Legality is of concern to colonizers and their parliaments, not least to appease humanist groups at home who count the abolition of slavery as a first success. But the right of discovery assures the colonizers undisputed ownership of the soil. This may not work so well along coastal areas but can be amply applied to hinterland areas. Natives themselves unwittingly open the way; many of them claim that only god can own the soil or that their communities, continuing from the past into the present and future, are the owners. While firm in their respective schemes of possession they admit the land itself cannot be sold, at least not without the consent of communities. To europeans, this conceded lack of fungibility and tendency to communalism proves that Africans do not own their lands in the manner European property laws acknowledge.
Where bills of sale have queered the pitch, natives may be guaranteed secure occupancy and use for as long as they actively occupy and farm the land. It would not, in any event, be wise to make it difficult for natives to feed themselves. Conditionality of occupation and use leaves the attractive prospect that Europeans may claim ownership of several billon hectares of unsettled and unfarmed lands in short, the communal property within their customary domains. Have not Smith, locke, mills and others established long ago that private property only comes into existence by the hand of mans labor? The concept of wastes from feudal tenures is neatly applied to the continent by all colonizing powers. Counterpoint constructs of effectively occupied lands in the form of settlements and permanent farms, and unowned and vacant lands quickly evolve. In the absence of acknowledged owners, the commons fall directly to colonial administrations as their private property. And if there is still any doubt, it is obvious to the white men that the lucrative forests, wetlands and grasslands of Africa cannot amount to property as they are in communal possession; in Europe, private property means individual property.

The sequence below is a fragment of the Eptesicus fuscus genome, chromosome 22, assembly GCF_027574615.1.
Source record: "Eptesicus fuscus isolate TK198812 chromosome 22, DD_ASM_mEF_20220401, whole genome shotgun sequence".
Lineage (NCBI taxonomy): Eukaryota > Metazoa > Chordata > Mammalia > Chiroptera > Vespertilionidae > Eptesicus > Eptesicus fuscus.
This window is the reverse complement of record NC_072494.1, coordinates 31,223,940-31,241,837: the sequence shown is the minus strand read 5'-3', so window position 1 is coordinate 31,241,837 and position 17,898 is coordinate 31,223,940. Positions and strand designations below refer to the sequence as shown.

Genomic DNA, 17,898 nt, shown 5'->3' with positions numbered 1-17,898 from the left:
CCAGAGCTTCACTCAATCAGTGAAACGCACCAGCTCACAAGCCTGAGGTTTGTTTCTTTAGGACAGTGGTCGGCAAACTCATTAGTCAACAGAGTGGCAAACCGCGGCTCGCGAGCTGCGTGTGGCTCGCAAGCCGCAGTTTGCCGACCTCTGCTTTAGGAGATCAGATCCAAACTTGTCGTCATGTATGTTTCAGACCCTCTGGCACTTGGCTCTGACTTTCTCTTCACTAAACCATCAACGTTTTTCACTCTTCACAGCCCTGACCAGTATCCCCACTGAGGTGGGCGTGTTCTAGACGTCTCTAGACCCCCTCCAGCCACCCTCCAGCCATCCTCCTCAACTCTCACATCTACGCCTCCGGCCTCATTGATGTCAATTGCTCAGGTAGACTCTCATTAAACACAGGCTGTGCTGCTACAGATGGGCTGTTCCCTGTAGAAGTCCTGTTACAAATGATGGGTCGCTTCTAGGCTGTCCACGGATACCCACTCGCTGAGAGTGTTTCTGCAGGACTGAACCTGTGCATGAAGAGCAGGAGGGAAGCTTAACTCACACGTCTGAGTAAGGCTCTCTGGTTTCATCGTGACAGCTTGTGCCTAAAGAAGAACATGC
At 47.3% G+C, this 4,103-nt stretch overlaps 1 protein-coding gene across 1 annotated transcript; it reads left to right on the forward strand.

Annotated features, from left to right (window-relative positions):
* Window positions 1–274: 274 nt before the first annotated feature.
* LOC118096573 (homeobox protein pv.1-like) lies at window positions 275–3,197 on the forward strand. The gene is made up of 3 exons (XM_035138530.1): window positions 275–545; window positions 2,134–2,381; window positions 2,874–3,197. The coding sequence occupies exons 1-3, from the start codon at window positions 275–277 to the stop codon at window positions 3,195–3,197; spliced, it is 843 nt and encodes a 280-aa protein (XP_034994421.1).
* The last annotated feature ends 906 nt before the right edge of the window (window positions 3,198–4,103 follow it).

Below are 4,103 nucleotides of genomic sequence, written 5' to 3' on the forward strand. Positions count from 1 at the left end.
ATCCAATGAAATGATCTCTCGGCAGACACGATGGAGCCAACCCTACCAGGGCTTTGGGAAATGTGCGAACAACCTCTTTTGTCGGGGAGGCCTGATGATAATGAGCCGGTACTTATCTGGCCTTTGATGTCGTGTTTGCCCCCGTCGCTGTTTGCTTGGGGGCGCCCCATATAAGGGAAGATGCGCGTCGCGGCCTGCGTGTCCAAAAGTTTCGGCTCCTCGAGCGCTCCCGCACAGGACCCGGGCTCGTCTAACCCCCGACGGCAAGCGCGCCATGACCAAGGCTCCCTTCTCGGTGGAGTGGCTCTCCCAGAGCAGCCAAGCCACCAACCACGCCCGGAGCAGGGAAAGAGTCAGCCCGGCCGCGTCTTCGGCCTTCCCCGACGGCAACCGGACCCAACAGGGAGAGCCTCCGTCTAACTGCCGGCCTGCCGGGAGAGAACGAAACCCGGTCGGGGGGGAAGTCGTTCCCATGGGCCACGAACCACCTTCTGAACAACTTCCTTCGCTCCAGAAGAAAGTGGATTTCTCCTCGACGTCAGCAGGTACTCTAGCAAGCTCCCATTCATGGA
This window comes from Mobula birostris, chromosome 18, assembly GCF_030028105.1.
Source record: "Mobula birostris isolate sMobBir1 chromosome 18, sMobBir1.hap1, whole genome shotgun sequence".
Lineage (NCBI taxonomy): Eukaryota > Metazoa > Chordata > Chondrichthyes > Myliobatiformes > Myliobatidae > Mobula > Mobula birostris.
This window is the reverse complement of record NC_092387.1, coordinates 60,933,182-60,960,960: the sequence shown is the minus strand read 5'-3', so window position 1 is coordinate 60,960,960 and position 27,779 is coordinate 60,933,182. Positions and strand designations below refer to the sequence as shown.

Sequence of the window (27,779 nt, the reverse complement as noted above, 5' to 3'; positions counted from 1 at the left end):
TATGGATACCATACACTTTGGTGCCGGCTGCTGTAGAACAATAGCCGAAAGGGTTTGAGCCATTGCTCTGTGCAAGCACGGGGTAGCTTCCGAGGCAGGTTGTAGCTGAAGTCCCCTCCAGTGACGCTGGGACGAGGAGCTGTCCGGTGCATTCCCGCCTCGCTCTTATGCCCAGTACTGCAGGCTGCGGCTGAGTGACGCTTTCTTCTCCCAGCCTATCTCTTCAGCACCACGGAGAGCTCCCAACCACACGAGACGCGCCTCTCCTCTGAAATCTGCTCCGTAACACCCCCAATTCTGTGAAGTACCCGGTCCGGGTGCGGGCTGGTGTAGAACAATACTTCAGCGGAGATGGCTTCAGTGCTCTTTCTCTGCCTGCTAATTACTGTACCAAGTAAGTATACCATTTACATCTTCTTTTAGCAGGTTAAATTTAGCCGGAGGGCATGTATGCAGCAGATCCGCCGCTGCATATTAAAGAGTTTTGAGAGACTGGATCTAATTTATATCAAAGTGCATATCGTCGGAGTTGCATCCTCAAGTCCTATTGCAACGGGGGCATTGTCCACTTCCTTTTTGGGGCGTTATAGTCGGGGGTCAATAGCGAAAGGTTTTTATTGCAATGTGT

Essay papers on the cold war - pearson aviation Mildura
The British royal Niger Company alone has several hundred land contracts made with West African chiefs guaranteeing access to parts land for mainly commercial oil palm production, supporting i nter alia the burgeoning soap industry in Europe. Chiefs are now selling exploration rights to gold mining companies. Such purchases suggest that European governments are amply aware that Africa is far from unowned. There is also the 1844 Bond to consider. This is a bilateral investment treaty signed between sovereigns of equal power along the gold coast and the British Crown. Nor are such kings and chiefs naive, with a long history of slave and commodity trading behind them and well-established trade missions and embassies in European capitals. Luckily the old feudal land laws of Europe along with the marshall Ruling of 1823 mentioned above come to the rescue. These offer a clutch of routes to legalize dispossession at scale.